Cold and remote. Those words give an accurate, albeit succinct, description of a recent project in the Northwest Territories to install a 640-m portion of a much more extensive, high-speed fibre-optic line for seven Aboriginal communities in northern Alberta.
The $84 million project was a government of the Northwest Territories initiative to bring fibre-optic communications to communities of the MacKenzie Valley and Beaufort Delta regions; the project will also support the expansion of the Inuvik Satellite Station facility, which tracks and receives real time data from polar-orbiting satellites. The entire length of the project — known as the MacKenzie Valley Fibre Link — was 1,154 km.
Mears Canada Corp. took on the portion of the project that crossed the Loon River — a crossing that another contractor tried and fail to cross. The line here will service roughly 600 residents of Fort Good Hope, about 35 km south of the river. Using horizontal directional drilling (HDD), Mears drilled the pilot hole, and then pulled back a 5-in. steel drill stem in order for a run of 2-in. HDPE conduit to be installed. The fibre-optic line would be housed in that conduit.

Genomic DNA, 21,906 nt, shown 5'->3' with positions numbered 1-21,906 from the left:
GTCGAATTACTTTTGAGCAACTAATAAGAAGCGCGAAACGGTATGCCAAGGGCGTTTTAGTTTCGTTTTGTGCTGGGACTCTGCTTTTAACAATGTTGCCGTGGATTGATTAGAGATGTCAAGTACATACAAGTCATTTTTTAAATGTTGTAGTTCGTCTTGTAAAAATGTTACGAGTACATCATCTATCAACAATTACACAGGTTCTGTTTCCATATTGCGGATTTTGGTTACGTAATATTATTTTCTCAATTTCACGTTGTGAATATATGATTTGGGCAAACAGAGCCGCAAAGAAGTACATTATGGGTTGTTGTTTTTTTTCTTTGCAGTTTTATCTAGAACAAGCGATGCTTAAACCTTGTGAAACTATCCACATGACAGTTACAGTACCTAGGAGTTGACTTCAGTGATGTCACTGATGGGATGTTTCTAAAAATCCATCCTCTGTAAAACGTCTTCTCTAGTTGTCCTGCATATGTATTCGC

“Our crossing took place just a couple hundred meters inside the Arctic Circle — slightly left of the middle of nowhere,” Mears Canada operations manager Jonathan Barrie, says with a laugh.
How remote was the project site? There are no year-round roads. The area is only serviced by boats and planes during the summer and planes and ice roads in the winter. There is no cell service so crews had to use satellite phones to communicate. The Mears Canada crews mobilized in January 2017, finishing in mid-February. Temperatures averaged -25 C but dropped to -30 C and -40 C during a four-day stretch. The Mears Canada crew was housed at a sleigh camp constructed near the site and transported to and from the drill site.
Prior to mobilizing, Mears Canada prepped the equipment to deal with the harsh weather environment. This included swapping out the normal engine and hydraulic oils for ones that can handle that kind of cold. Auxiliary diesel heaters were included on the diesel engines to keep them warm and steam coils were added to the mud system and mud tanks.
Used for the project was a Vermeer 330×500 drill, a Gardner Denver 350 gpm triplex, INROCK mud motors, two BOS rental centrifuges, as well as a 40-hp boiler, two generators, a crew warming shack and two insulated 400bbl tanks. Barrie further notes that due to an expected narrow right of way on the ice road, Mears Canada custom built a smaller mud system and mud mixing system in order to get to
“Being so remote, you needed to make sure you had spare parts and all required materials,” Barrie says, noting it was about a 36-hour trip by truck to get anything you needed due to the ice roads.